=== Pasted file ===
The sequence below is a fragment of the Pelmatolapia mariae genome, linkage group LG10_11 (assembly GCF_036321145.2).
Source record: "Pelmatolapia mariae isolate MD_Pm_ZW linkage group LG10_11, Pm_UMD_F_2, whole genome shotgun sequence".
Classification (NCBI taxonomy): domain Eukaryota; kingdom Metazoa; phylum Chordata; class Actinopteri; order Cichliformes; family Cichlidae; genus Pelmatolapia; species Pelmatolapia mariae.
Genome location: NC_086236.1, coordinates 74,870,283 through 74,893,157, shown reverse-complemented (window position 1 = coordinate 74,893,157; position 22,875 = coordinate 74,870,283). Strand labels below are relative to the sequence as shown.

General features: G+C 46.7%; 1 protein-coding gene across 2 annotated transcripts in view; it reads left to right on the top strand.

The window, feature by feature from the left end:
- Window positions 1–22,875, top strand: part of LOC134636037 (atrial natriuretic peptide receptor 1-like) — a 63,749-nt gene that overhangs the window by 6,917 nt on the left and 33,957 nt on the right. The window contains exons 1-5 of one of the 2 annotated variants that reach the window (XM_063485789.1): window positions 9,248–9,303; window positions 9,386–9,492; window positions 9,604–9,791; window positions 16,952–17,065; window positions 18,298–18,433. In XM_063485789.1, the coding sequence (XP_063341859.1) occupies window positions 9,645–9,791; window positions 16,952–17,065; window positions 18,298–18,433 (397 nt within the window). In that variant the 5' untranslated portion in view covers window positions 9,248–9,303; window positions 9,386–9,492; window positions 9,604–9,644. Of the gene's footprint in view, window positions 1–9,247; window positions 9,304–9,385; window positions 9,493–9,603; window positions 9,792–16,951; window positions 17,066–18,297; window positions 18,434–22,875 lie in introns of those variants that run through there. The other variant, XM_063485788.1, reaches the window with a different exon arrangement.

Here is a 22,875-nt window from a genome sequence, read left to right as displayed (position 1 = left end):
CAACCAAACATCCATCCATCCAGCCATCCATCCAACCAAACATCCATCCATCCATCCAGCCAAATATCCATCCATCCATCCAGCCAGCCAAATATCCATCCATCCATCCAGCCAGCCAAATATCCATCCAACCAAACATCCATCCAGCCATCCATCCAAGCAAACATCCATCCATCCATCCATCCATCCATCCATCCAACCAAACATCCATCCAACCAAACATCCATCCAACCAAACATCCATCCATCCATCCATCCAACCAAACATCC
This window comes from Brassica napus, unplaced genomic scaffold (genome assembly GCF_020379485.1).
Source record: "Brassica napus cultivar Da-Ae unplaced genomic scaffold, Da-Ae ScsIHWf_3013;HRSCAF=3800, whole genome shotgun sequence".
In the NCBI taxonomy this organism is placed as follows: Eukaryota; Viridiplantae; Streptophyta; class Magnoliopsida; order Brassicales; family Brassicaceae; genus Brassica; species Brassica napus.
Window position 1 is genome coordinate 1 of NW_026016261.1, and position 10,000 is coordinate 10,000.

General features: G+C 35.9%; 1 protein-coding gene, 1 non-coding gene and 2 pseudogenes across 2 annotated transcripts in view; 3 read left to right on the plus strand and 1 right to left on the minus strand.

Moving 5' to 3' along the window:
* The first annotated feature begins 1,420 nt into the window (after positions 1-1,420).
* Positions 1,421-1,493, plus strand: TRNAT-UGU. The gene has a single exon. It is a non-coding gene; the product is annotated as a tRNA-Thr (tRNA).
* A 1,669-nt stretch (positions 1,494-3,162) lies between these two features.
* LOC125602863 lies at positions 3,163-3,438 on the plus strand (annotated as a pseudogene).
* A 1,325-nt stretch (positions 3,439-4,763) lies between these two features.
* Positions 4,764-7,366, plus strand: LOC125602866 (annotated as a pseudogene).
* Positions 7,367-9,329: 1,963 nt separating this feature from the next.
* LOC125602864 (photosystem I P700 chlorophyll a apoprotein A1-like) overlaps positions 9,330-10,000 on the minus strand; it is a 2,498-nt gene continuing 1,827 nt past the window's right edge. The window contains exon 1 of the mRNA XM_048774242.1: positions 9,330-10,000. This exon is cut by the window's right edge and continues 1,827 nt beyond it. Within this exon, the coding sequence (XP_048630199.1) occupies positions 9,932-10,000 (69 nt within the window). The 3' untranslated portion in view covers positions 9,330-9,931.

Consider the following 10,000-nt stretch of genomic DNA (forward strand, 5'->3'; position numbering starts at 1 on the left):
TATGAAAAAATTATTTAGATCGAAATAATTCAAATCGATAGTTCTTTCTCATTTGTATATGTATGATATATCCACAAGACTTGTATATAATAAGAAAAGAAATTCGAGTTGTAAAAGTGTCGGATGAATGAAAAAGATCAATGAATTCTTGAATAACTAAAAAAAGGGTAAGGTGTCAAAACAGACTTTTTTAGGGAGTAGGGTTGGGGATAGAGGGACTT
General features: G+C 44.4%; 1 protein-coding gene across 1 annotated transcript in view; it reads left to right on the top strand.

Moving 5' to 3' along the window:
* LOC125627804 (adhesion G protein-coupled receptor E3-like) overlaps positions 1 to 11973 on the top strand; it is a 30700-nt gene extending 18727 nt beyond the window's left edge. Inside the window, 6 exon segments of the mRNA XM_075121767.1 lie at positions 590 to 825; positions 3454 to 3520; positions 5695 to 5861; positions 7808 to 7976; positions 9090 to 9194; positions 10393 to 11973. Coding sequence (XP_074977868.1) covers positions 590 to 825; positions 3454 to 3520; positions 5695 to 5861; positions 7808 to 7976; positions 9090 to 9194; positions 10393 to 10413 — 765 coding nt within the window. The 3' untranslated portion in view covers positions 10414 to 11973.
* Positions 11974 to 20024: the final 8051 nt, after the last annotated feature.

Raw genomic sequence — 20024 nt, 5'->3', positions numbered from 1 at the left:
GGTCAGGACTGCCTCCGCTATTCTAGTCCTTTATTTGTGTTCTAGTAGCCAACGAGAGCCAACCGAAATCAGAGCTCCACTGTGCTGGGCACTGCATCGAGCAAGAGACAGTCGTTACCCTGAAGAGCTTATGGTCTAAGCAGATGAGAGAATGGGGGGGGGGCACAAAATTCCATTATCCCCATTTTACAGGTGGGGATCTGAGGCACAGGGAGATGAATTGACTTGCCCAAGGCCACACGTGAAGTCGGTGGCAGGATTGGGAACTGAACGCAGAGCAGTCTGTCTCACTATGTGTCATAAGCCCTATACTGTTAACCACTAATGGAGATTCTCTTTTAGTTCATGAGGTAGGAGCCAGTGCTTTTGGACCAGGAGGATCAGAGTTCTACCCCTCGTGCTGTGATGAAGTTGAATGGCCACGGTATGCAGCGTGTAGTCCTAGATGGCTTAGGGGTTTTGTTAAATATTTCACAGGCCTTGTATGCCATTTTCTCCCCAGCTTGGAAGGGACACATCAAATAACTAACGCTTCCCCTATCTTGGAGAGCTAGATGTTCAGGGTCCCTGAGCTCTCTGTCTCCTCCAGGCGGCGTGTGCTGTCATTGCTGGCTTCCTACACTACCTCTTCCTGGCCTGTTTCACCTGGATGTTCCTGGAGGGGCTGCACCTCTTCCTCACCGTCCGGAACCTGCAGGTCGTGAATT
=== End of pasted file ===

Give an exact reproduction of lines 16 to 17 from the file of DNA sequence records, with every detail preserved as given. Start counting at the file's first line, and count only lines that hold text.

* The first annotated feature begins 1,420 nt into the window (after positions 1-1,420).
* Positions 1,421-1,493, plus strand: TRNAT-UGU. The gene has a single exon. It is a non-coding gene; the product is annotated as a tRNA-Thr (tRNA).